I found this article in the Wall Street Journal and I don't now why, but it struck a chord with me. Maybe because it outlines in clear numbers what I and many other Americans have felt: we're losing ground. We don't have as much money, everything is more expensive, we haven't gotten a raise in years, and yet we're told we're out of the Great Recession. We're told inflation is low and we are all okay. Well, not so. And here are the numbers to back it up.
(If the link hits a paywall, just paste the title of the article into google and click on the link. You can read it then.)
In other news, on Friday we will be making our (most likely) last mortgage payment of the year. So I'll know by Saturday morning if we met our mortgage pay down goal for the year. I'm pretty sure we will, t;s just hard to guess by how much until the payment posts and the math is done!
I was looking back at our past yearly goals. In summer 2011, we owed about $86,000 on the house. It is amazing to me that we have managed to knock more than $40,000 off that amount. Fingers crossed we keep on cruising for three more years and get this house paid off!
I haven't been posting much. Life has gotten in the way. Yes, work and two little kids. But in other ways. I just completed an urban farmer mentorship program (mentoring me to be the urban farmer) so I have been very very busy with that.
It took a weird turn in November because I had to give two urban farming presentations in public. I've never been fond of public speaking, but apparently when you get me talking about plants, I turned out to be very good at it. The garden clubs both sent me nice notes. So that was unexpected!
I've also been busy editing and significantly revising my first novel. It's so close to being finished. My friend is a NYT best-selling children's author and said she will help with my book proposal when the time comes to send it out into the world to be rejected. I am so happy when I'm writing fiction, I'm hoping I can turn it into some sort of second act or career. Since my first career: journalism. Well, you've heard the news about how well THAT industry is going!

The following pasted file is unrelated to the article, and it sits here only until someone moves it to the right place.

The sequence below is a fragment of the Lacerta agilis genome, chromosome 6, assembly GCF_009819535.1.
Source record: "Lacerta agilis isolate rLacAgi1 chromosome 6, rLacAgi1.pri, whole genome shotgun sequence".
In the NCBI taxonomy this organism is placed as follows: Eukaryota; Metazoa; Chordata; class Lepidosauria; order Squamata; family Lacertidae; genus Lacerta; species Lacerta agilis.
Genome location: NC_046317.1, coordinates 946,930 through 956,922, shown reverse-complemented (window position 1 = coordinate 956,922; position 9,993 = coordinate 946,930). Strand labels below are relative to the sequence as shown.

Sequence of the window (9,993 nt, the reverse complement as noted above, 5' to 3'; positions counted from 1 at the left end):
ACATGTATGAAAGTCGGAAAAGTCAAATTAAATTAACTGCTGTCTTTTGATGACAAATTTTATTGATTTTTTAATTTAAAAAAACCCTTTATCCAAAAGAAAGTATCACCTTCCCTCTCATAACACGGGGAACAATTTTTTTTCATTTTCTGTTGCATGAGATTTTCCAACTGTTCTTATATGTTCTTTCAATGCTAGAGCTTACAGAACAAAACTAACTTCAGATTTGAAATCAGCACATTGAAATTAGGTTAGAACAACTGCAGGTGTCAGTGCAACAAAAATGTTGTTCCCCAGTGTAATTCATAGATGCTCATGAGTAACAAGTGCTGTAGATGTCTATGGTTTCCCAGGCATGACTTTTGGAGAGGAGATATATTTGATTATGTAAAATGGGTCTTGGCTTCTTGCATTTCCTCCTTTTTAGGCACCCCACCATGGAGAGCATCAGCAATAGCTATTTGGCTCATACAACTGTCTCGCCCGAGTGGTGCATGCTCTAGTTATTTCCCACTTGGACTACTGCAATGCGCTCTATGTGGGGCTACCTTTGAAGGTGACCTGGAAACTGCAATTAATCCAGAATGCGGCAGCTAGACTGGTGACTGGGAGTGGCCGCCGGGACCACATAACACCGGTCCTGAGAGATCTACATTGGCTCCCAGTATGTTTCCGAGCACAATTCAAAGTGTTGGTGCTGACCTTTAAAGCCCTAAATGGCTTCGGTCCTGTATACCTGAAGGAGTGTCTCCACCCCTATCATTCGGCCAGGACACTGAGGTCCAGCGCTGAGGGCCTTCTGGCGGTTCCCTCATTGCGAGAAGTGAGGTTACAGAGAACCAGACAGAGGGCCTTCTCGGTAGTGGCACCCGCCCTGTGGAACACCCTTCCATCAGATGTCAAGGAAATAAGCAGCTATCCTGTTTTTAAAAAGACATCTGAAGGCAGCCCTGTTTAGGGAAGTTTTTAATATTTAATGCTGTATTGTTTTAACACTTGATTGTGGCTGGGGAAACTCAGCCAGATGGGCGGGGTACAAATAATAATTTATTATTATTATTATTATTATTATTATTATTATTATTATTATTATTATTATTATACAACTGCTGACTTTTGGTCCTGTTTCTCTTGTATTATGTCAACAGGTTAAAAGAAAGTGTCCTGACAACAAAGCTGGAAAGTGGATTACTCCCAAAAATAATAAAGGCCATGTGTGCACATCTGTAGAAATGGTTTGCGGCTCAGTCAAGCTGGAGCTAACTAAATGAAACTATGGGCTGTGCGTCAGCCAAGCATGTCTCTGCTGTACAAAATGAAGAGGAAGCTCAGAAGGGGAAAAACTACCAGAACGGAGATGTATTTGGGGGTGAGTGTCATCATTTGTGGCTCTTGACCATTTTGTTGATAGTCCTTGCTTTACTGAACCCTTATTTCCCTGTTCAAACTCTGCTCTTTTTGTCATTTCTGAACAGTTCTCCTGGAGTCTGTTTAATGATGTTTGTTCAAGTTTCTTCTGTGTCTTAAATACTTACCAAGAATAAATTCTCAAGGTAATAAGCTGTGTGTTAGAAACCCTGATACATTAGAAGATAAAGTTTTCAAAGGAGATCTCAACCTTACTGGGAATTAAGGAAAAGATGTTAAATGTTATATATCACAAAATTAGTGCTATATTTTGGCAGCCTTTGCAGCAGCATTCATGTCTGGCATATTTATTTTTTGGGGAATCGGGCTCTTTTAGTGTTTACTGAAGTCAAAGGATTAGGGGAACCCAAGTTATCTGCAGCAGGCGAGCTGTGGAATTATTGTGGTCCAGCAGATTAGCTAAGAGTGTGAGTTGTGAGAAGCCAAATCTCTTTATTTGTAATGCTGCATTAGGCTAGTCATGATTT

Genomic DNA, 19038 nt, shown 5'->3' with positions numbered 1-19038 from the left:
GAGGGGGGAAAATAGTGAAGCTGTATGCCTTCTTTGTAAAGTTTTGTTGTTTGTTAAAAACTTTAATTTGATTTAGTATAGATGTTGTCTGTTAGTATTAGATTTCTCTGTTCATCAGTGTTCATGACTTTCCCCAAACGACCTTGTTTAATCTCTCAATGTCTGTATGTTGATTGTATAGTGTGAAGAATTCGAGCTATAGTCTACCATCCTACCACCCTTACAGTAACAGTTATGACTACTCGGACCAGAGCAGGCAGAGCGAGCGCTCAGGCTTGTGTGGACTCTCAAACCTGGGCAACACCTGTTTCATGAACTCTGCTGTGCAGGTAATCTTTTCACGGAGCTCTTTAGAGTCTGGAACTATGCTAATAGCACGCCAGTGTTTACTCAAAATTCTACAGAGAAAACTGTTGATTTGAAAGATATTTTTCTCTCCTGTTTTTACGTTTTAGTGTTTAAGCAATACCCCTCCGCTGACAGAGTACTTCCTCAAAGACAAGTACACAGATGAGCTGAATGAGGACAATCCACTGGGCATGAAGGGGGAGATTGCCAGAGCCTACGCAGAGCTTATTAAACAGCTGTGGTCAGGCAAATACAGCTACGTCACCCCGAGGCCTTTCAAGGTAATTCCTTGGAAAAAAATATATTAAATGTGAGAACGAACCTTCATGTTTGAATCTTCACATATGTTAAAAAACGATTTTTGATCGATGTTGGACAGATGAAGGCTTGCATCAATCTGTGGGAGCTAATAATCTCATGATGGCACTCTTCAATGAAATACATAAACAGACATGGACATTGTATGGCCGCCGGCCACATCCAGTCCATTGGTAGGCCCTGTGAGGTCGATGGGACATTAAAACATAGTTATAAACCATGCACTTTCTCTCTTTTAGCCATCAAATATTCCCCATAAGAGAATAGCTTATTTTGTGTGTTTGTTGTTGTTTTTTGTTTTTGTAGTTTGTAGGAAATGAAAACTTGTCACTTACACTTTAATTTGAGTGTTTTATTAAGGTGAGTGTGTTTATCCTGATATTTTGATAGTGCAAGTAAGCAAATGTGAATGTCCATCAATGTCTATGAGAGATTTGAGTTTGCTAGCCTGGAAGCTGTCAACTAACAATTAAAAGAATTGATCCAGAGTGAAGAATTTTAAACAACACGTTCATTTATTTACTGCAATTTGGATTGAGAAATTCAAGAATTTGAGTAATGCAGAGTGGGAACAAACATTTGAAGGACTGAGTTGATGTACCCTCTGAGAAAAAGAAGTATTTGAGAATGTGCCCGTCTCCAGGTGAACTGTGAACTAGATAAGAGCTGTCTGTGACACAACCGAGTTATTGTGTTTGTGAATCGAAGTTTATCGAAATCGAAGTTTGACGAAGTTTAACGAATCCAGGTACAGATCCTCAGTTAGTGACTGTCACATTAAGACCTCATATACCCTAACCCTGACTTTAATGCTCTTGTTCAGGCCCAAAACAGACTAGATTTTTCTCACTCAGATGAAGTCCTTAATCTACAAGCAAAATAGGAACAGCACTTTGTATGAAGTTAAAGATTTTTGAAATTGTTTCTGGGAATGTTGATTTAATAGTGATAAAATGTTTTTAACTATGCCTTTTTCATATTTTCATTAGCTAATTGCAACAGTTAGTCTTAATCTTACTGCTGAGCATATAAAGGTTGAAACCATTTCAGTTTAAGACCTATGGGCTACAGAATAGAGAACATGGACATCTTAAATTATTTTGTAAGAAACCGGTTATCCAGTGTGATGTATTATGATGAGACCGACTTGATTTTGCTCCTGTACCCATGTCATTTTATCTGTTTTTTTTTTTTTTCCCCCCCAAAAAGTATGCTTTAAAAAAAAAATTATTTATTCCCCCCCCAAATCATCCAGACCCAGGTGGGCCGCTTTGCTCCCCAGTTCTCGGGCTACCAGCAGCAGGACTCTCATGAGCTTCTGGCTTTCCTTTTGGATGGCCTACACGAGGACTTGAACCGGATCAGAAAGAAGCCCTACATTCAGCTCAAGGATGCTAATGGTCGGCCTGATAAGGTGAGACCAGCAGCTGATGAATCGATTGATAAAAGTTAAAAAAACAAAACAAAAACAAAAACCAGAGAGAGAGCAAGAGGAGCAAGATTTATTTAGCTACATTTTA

December 3rd, 2014 at 11:57 pm 1417651079
December 4th, 2014 at 12:36 am 1417653360
December 4th, 2014 at 12:42 am 1417653723
However, many folks I know around the country, especially those nearing 50 or older, are either unemployed or underemployed. They used up most or all of their savings when they were out of work during the Great Recession. In some cases, they used their retirement savings as well. Some lost their homes, some filed for bankruptcy. These people are just starting to recover. They don't have a lot of time and many will never get back to where they were in the mid-2000's.
College educated people under 50, especially with STEM degrees, seem overall to be faring the best in our economy. The 30 year-old with a $120k journalism degree, folks over 50, or younger people with limited educations, not so much. The jobs these people would have held in the past are gone or the wages are stagnant because of an oversupply of labor.
The future for a lot of people certainly does not look as bright as it did in the past. Not sure what can be done at this point to change that.
December 4th, 2014 at 04:00 am 1417665644
December 5th, 2014 at 07:09 am 1417763364
The local politicians spend 3 months arguing about the next municipal tax increase and finally, big announcement 4%. Two days later we who pay using their preferred monthly system, are notified of a 9% increase effective January 1 followed by the 4% increase as announced commencing June 1. It took the media 4 days to figure out that sleight-of-hand.
Have you noticed the increased cost of meat and produce? We live in beef country, the biggest ranches are about 20 minutes out-of-town. It's now a luxury item on my list. I'm sure our stream of summer visitors we surprised that we rarely BBQed beef. I tried to serve one beef based meal to our international visitors staying 3-4 days since we're famous for grain fed beef yadda yadda.
December 5th, 2014 at 02:41 pm 1417790487